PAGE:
Barbados born heavyweight Earl Maynard was a wrestler with muscles on his muscles. A wrestler with a fine physique who took up body-building  as a  seventeen year old in 1954.  He won the Mr Europe title in 1959, Mr England in 1960, Mr Universe Pro in 1964, and 1978 Mr America title. Not bad considering that he weighed under ten stones when he  moved to England aged eighteen years. Shortly afterwards he was called up for national service and after serving in the Royal Air Force Earl turned professional wrestler in 1962. He went on to become one of the most popular and successful sixties wrestlers in Britain and Europe before finding even greater success in the United States. Twice American Tag Champion (with Rocky Johnson and Dory Dixon) Earl was listed as one of the WWE top wrestlers of all time.  Following his retirement from wrestling Earl turned to acting, and appeared in many films before turning to film producing and directing.

Jim McCormack

Jim McCormack's father was a Scot, a tenant farmer who moved to England to work for the Marquess of Londonderry at his stately home, Wynyard Park.

In the ring Jim was an impressive sight, and that was before he started wrestling. There were more than a few comments from the crowd as the kilted Jim entered the hall, resplendent in his red trunks and boots with white socks. A nice touch those boots. Red to match the trunks with a slit to expose the white socks. This was the sort of attention to detail that impressed the old time  promoters, as well as the fans, and established professional wrestling as a legitimate sport.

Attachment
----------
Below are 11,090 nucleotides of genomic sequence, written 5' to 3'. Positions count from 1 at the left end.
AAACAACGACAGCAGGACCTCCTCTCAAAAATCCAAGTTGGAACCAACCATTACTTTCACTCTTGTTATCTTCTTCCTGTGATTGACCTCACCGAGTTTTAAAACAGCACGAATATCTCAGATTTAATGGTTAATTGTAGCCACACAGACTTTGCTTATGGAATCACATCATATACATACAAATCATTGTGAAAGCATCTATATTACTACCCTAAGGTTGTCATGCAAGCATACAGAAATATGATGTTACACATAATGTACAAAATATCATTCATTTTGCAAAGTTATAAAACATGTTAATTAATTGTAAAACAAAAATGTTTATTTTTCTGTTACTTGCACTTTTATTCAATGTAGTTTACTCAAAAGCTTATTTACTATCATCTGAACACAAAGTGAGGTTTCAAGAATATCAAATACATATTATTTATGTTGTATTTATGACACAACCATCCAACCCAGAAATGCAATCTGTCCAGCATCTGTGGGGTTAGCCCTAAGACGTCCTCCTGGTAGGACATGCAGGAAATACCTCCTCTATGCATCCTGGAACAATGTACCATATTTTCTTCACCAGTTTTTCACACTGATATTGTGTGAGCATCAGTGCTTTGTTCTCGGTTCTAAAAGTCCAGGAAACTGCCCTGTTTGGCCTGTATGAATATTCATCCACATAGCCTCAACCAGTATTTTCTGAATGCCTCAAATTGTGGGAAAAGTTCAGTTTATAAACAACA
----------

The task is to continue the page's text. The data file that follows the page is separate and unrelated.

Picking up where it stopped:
Jim, a middleweight of around thirteen stones with black wavy hair,  would leap over the top rope, a clear indication of the excitement to follow. He was trained by Jim Stockdale, a man known for establishing discipline in his young proteges, and was a popular worker for independent promoters in the late  1970s and into the early 1980s. 

"Clean and clever" was one of those overused, often meaningless phrases used by promoters on their posters. In the case of Jim McCormack it was true. A skilful wrestler he always wrestled within the rules and was popular with fans for his fast, all action style. A whirlwind in fact, agile and athletic if thrown out of the ring he would leap right back in.

It was a style usually, but not always, appreciated by opponents. They enjoyed wrestling him because of his enthusiasm, agility and professionalism, but others said he could be difficult to handle in the ring, with one saying that wrestling Jim was like wrestling a JCB.

In the 1980s, as wrestling's popularity was going into decline, Jim was one of the many who drifted out of the wrestling scene. Gone, but remembered by fans of the north.